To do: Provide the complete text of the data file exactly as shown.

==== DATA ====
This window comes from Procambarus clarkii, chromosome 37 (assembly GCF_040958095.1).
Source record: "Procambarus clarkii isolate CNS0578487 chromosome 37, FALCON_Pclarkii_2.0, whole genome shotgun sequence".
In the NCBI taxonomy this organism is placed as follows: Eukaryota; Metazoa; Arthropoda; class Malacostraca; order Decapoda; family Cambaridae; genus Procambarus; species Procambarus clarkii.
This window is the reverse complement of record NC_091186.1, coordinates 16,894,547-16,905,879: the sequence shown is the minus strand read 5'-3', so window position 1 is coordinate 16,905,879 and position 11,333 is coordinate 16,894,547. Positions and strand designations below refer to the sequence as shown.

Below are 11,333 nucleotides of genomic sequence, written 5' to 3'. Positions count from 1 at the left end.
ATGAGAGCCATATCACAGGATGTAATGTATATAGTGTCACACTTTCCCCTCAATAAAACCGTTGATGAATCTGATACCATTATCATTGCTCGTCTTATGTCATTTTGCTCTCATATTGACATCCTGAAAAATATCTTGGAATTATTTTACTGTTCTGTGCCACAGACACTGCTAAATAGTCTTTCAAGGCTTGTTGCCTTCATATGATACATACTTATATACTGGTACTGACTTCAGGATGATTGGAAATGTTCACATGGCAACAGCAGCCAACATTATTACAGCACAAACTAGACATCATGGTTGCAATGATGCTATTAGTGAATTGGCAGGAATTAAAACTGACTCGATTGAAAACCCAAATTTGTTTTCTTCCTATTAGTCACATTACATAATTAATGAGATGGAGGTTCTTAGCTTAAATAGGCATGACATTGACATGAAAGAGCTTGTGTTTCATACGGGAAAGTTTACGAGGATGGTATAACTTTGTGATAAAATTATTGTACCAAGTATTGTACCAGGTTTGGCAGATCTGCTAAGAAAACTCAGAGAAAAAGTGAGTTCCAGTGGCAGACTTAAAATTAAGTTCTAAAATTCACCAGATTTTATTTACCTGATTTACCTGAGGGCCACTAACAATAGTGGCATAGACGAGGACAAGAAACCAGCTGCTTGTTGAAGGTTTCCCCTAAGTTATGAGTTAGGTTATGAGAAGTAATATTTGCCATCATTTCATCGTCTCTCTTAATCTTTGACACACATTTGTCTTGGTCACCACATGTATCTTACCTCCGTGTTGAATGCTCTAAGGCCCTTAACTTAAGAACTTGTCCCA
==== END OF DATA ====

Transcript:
This window comes from Procambarus clarkii, chromosome 37 (assembly GCF_040958095.1).
Source record: "Procambarus clarkii isolate CNS0578487 chromosome 37, FALCON_Pclarkii_2.0, whole genome shotgun sequence".
In the NCBI taxonomy this organism is placed as follows: Eukaryota; Metazoa; Arthropoda; class Malacostraca; order Decapoda; family Cambaridae; genus Procambarus; species Procambarus clarkii.
This window is the reverse complement of record NC_091186.1, coordinates 16,894,547-16,905,879: the sequence shown is the minus strand read 5'-3', so window position 1 is coordinate 16,905,879 and position 11,333 is coordinate 16,894,547. Positions and strand designations below refer to the sequence as shown.

Below are 11,333 nucleotides of genomic sequence, written 5' to 3'. Positions count from 1 at the left end.
ATGAGAGCCATATCACAGGATGTAATGTATATAGTGTCACACTTTCCCCTCAATAAAACCGTTGATGAATCTGATACCATTATCATTGCTCGTCTTATGTCATTTTGCTCTCATATTGACATCCTGAAAAATATCTTGGAATTATTTTACTGTTCTGTGCCACAGACACTGCTAAATAGTCTTTCAAGGCTTGTTGCCTTCATATGATACATACTTATATACTGGTACTGACTTCAGGATGATTGGAAATGTTCACATGGCAACAGCAGCCAACATTATTACAGCACAAACTAGACATCATGGTTGCAATGATGCTATTAGTGAATTGGCAGGAATTAAAACTGACTCGATTGAAAACCCAAATTTGTTTTCTTCCTATTAGTCACATTACATAATTAATGAGATGGAGGTTCTTAGCTTAAATAGGCATGACATTGACATGAAAGAGCTTGTGTTTCATACGGGAAAGTTTACGAGGATGGTATAACTTTGTGATAAAATTATTGTACCAAGTATTGTACCAGGTTTGGCAGATCTGCTAAGAAAACTCAGAGAAAAAGTGAGTTCCAGTGGCAGACTTAAAATTAAGTTCTAAAATTCACCAGATTTTATTTACCTGATTTACCTGAGGGCCACTAACAATAGTGGCATAGACGAGGACAAGAAACCAGCTGCTTGTTGAAGGTTTCCCCTAAGTTATGAGTTAGGTTATGAGAAGTAATATTTGCCATCATTTCATCGTCTCTCTTAATCTTTGACACACATTTGTCTTGGTCACCACATGTATCTTACCTCCGTGTTGAATGCTCTAAGGCCCTTAACTTAAGAACTTGTCCCA